It would be nice if there was no need to mention this, but it is possible that users will create their own Web sites, give only themselves permission to the site, and then use that site for private purposes. There have been times when a company's servers were used to set up Internet-based businesses without the knowledge of or the consent of the company's owners. Creating policies that prohibit personal use of company systems will help prevent this problem. Few things irritate system administrators more than the misuse of company systems for personal gain at the expense of system performance, storage space, and additional administrative effort.
Because it will be very easy-especially for the site administrators-to set up personal Web sites (this is not a reference to the My Site feature, but rather to rogue Windows SharePoint Services sites) for personal gain (which is possible if you have enabled Self-Service Site creation or if the user is already a member of the Administrator site group in a site), a strict prohibition should be approved by your managers and then communicated to your users as part of their training on the 2007 Microsoft Office system.
The following issues should be addressed in this domain:
Use of SharePoint Server 2007 sites for personal use is strictly prohibited.
Personal use of computers is prohibited.
Incidental personal use of business systems is permissible. (Consider this issue only if your users are allowed to use company systems for personal use.)
Storage of personal data is prohibited on company systems.
You might have noticed that the third bullet point contradicts the others. This point is included to emphasize that in certain situations, some personal use of computers and SharePoint Server 2007 is permissible. Some nonprofit organizations allow their employees to host in-kind Web sites to the organization's mission after gaining approval. Again, this list is not meant to dictate what should and should not be in your policies, but rather to alert you to the issues that should be considered when writing these policies.
Be careful to fully consider the use of My Sites in your environment when crafting your personal use policies. My Sites are designed to be a one-to-many collaboration path, which will also include some personal information. For example, the default use profile in a Shared Services Provider includes a field into which the user can enter his/her home phone number. Is this considered "personal use"? In some organizations, your policies may need to become detailed enough that such input fields are explicitly allowed or denied.
In addition, several other profile fields might be considered "personal use," such as the fields to enter a user's birthday or the schools the user attended. Again, personal use policies need to be well defined so that if you choose to use the social networking features of SharePoint Server 2007 and Knowledge Network, then you've already thought through the potential issues that might arise from the use of these features.
Real World Using Employee Pictures in SharePoint
When I teach administrators about SharePoint, I find a wide divergence of opinions and ideas about the use of employee pictures in a production environment. Some legal departments in some companies prohibit the use of pictures except for badges; others are fine with allowing employee pictures on the intranet Web sites. Before you try to do pictures of employees in your SharePoint implementation, be sure to check with your legal department for their opinion.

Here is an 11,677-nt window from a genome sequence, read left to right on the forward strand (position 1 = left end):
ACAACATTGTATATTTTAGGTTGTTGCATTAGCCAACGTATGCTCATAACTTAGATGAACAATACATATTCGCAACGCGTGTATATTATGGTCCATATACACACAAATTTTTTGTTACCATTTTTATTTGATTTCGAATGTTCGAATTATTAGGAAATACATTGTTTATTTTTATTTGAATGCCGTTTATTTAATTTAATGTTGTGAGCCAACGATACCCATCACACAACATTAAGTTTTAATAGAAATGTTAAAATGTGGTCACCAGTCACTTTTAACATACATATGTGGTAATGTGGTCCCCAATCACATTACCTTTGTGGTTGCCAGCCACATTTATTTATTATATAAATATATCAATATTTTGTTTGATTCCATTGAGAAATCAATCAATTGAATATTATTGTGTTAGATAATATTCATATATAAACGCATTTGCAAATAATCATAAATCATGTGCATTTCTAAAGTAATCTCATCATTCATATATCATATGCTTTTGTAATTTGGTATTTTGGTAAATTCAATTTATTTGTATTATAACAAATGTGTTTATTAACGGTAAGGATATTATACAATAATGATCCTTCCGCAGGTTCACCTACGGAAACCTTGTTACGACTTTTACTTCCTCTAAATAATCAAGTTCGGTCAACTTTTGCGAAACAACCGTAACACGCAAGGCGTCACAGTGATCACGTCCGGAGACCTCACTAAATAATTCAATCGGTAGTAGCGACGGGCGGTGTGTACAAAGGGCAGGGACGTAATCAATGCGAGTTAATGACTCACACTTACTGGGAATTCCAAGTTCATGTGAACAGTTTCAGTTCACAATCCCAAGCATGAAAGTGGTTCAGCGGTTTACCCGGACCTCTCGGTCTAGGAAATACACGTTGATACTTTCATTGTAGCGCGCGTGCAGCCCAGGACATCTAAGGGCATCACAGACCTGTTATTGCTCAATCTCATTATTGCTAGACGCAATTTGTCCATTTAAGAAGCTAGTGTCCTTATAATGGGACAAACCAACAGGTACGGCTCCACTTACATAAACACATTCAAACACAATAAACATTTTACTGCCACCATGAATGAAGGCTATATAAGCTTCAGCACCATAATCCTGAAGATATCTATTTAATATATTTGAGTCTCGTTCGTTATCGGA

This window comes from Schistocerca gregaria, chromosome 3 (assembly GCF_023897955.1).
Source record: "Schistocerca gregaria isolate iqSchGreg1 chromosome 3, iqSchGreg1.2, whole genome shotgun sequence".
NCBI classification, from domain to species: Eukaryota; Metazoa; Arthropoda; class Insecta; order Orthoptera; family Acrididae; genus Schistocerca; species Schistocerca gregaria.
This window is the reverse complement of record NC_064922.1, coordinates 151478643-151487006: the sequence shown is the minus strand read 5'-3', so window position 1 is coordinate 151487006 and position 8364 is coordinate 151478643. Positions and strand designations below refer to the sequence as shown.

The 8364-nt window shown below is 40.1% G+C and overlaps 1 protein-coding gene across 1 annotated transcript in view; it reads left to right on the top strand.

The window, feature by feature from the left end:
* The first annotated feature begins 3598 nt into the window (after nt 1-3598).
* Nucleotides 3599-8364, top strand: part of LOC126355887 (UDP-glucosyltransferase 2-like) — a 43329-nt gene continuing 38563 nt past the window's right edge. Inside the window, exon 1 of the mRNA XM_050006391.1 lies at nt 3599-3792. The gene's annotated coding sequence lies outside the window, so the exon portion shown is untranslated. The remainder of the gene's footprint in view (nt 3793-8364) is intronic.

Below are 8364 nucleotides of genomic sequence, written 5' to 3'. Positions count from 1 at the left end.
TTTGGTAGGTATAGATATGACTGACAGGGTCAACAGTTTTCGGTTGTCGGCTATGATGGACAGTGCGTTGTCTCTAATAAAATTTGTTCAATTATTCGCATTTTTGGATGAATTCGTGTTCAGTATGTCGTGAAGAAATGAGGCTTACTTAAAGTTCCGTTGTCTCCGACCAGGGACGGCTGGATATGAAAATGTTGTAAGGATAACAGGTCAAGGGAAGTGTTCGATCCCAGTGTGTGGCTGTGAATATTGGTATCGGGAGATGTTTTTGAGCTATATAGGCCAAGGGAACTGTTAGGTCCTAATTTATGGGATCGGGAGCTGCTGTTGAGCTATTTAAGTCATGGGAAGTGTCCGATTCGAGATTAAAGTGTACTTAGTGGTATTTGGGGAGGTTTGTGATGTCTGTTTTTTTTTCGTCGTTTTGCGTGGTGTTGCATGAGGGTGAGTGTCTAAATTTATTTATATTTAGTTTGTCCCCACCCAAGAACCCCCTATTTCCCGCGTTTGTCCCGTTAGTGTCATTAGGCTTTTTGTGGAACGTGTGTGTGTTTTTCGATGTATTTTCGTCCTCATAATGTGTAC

If your legal department allows employee pictures in your SharePoint implementation, then be sure that you can obtain consistent-looking pictures. Nothing is worse that having pictures with different color depths, resolutions and file types in your deployment. Best practice is to ensure that you are using jpeg files, with the same color depth and palette resolution along with the same cropping across all pictures so that the head size in each picture appears similar to every other picture in your deployment.
You'll also need a common Web site to host the pictures along with a naming convention that makes it easy for the users to enter the URL to their picture without having to ask an IT person what the URL is. For example, you could host these pictures in a SharePoint site that is the root site of a Web application and place the pictures in a library called "Name" and then name each picture using the person's firstname.lastname syntax. If the root site resolved to "Pictures", then the URL would be http://pictures/name/<firstname.lastname>. Nearly everyone can remember this URL, which makes it easier for users to use their picture in SharePoint.
In summary, the best way to ensure that pictures are used correctly is to do two things:
Ensure that your pictures are consistent in terms of size, cropping, pixilation, color depth, palette resolution, and file type.
Place the pictures in a location where the URL is very easy to reference by the end users.
Finally, when it comes to pictures, be sure to discuss the secondary effects of individuals being able to match names and faces with other individuals they don't interact with even occasionally. For example, people may experience harassment from other employees who surf the intranet, matching names, cubicle locations, and pictures. Stalking and other potentially criminal activities may ensue more easily because the predator can use your intranet to learn about a person with whom they would otherwise have very little interaction or method of learning personal and/or corporate information. While this possibility is remote, this scenario and other scenarios like it should be discussed up front with your legal and human resource department before you release employee pictures into your SharePoint deployment.